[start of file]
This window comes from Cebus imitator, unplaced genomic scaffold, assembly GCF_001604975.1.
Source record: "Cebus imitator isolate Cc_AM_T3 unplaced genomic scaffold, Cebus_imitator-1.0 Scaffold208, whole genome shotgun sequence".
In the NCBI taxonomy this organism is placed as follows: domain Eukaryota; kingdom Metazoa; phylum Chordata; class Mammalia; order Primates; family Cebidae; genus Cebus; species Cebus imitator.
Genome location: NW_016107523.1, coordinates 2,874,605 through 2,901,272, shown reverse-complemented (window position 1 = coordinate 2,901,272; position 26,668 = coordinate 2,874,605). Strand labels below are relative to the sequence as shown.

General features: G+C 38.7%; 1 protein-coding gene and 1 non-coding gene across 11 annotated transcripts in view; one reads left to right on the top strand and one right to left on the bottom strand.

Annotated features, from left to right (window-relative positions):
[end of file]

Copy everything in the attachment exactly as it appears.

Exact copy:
This window comes from Cebus imitator, unplaced genomic scaffold, assembly GCF_001604975.1.
Source record: "Cebus imitator isolate Cc_AM_T3 unplaced genomic scaffold, Cebus_imitator-1.0 Scaffold208, whole genome shotgun sequence".
In the NCBI taxonomy this organism is placed as follows: domain Eukaryota; kingdom Metazoa; phylum Chordata; class Mammalia; order Primates; family Cebidae; genus Cebus; species Cebus imitator.
Genome location: NW_016107523.1, coordinates 2,874,605 through 2,901,272, shown reverse-complemented (window position 1 = coordinate 2,901,272; position 26,668 = coordinate 2,874,605). Strand labels below are relative to the sequence as shown.

General features: G+C 38.7%; 1 protein-coding gene and 1 non-coding gene across 11 annotated transcripts in view; one reads left to right on the top strand and one right to left on the bottom strand.

Annotated features, from left to right (window-relative positions):